Scientist of the Day - James Macpherson
James Macpherson, a Scottish poet, was born Oct. 27, 1736. Although intended for the clergy, he dropped out of divinity school to try his hand at poetry, and he found himself attracted by ancient Scottish literature. As he toured through the highlands, he found – or claimed to have found – various manuscripts of a Gaelic poet named Ossian. One poem in particular concerned the exploits of Ossian’s larger-than-life father, Fingal. Mcpherson translated a number of the poems from Gaelic to English, including Fingal, and published the collection in 1762 as Fingal, an Ancient Epic Poem in Six Books. We do not own a copy; we show the titlepage from a copy in the British Library (second image).
The poem was an immediate sensation, providing the Scots with a hero similar to Homer's Odysseus (or perhaps North America’s Paul Bunyan). Some scholars were skeptical about it all – Samuel Johnson was the most outspoken critic, but others, such as David Hume, also voiced their doubts that Ossian ever existed, suspecting that the verse came from then pen of the not-so-ancient Macpherson instead. One of the main reasons for suspicion is that no one except Macpherson had ever seen any of the original manuscripts, and he was not forthcoming with this or any other evidence. Johnson made a trip to the Hebrides of Western Scotland, and in his account of his travels, A Journey to the Western Islands of Scotland (1775), he included many barbed comments directed at Macpherson and the supposed poet Ossian. He suspected that Macpherson simply fashioned his Fingal from the Irish and Scottish folk-hero Finn mac Cumhal, known as Fionnghall in Gaelic.
Nevertheless, Macpherson had many defenders, and one of them was Joseph Banks, the chief scientist on Captain Cook's first voyage around the world. When Banks, because of a disagreement with Cook, was not included in the second voyage, he set off in a huff for Iceland, with a stop in the Hebrides in 1772. When Banks discovered a large basalt cave on the isle of Staffa, a cathedral of stone fit for a folk hero, he promptly named it Fingal's Cave, and it has retained that name ever since (interestingly, Staffa is just off the isle of Mull, where Macpherson claimed to have found one of his Ossian manuscripts). We now know that the critics were right all along, that Fingal was a poem written by Macpherson and not by Ossian. But Fingal remains a celebrity among those with a Celtic background, and he still has a cave named for him, when he wants to get away.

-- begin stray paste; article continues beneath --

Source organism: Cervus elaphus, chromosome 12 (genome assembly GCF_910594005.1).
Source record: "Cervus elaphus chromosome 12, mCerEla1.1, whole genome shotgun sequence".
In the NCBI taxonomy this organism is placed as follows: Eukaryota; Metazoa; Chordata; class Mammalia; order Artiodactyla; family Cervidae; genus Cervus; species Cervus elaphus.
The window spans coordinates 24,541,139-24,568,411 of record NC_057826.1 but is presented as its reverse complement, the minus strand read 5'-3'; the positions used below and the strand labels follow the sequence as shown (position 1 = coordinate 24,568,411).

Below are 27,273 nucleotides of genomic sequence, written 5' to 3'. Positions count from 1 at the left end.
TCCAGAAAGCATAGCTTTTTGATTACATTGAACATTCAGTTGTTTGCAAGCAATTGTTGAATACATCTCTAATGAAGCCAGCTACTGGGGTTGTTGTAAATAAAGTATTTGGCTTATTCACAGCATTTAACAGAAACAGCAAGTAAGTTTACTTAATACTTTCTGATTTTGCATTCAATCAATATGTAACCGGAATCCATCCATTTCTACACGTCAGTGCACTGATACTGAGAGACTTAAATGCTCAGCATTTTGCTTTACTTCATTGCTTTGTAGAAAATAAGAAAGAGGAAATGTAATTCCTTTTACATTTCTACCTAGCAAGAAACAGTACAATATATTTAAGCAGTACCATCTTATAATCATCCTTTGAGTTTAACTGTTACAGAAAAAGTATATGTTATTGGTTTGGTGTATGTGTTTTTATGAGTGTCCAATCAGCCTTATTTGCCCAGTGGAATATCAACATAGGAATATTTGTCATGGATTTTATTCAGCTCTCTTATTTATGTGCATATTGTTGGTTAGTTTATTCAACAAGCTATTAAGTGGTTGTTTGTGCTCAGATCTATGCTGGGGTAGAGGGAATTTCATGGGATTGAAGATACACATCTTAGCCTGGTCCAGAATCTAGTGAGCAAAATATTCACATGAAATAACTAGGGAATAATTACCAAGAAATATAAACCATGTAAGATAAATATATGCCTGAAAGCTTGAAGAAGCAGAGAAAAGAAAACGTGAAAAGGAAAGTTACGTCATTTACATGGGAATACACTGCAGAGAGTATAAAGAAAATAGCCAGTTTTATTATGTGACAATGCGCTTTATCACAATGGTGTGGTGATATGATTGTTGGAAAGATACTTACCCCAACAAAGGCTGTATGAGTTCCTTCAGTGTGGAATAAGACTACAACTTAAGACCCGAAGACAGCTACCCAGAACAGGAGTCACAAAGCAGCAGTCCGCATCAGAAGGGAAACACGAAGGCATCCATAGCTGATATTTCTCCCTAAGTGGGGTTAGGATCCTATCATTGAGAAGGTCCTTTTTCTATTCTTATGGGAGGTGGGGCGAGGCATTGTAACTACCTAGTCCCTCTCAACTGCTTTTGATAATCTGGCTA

The reason we include Macpherson in the Scientist of the Day series is that it gives us a chance to show many of the wonderful illustrations of Fingal’s Cave and Staffa that we have in our history of science collections. We have these because Fingal’s Cave is a dramatic formation of columnar basalt, rivalling that of the Giant’s Causeway across the North Channel in Northern Ireland, and discussion of Fingal’s Cave was included in any geological text that discussed the origin of columnar basalt. Proceeding in chronological order, we begin with an engraving of the interior of Fingal’s Cave, drawn by Joseph Banks artist, John Cleveley, Jr., and loaned to Thomas Pennant for his book on Scotland and the Hebrides (third image). Most of the books we mention have 2 to 4 images of Staffa and Fingal’s Cave – we have chosen one from each except for the last. We have written posts on many of the individual authors, where you may find a few more images.
The French traveler and geologist, Barthélemy Faujas-de-St.-Fond, made a trip to the Hebrides in the 1790s, and in his Voyage en Angleterre, en Ecosse et aus Iles Hébrides (1797), he included several views; we show one of the Isle of Staffa (fourth image, above). About the same time, Thomas Garnet made a tour of Scotland and the Hebrides, and his book (1800) includes aquatints of Staff and the surroundings isles. His interior view of Fingal’s cave is odd but charming, with what appears to be a conductor standing on the rocks, coordinating the sounds of the waves as they crash in and out of the cave (fifth image, just above)
Scipione Breislak was an Italian geologist who published a series of views of basaltic formation from all over Europe in 1818, including several of the Hebrides. We show his engraving of Staffa from a distance (sixth image, just above). Henry de la Beche was an English geologist who in 1830, published his own set of views of geological phenomena, including Staffa and Fingal’s cave. We show his line lithograph of Staffa (seventh image, just below).
Our finest set of illustrations of Fingal’s Cave comes from Charles-Louis-Fleury Panckoucke, a French printer, who wrote an entire book on Staffa and “la grotte basaltique,” as he called Fingal’s Cave, in 1831. We include two of his aquatints here – of the cave (eighth image, just below), and of Staffa and nearby isles (ninth image, below).
Finally, we are reminded by Garnet’s image of the conductor in the cave (fifth image) that Felix Mendelssohn visited Staffa in 1829 and was immediately moved to set the scene to music. Fingal’s Cave: An Overture, premiered in 1832. I selected a video of the 10-minute performance with some modern still photos of Staffa and Fingal’s Cave. It is hard to doubt the existence of Ossian and Fingal when you listen to Mendelssohn’s evocative overture while viewing the photos (which however aren’t nearly as appealing as our vintage prints).
Macpherson may have been a bit of a fraud, but he is buried in Westminster Abbey, and he has a vivid portrait by George Romney hanging in the National Portrait Gallery in London (first image). He must have done something right.
Dr. William B. Ashworth, Jr., Consultant for the History of Science, Linda Hall Library and Associate Professor emeritus, Department of History, University of Missouri-Kansas City. Comments or corrections are welcome; please direct to firstname.lastname@example.org.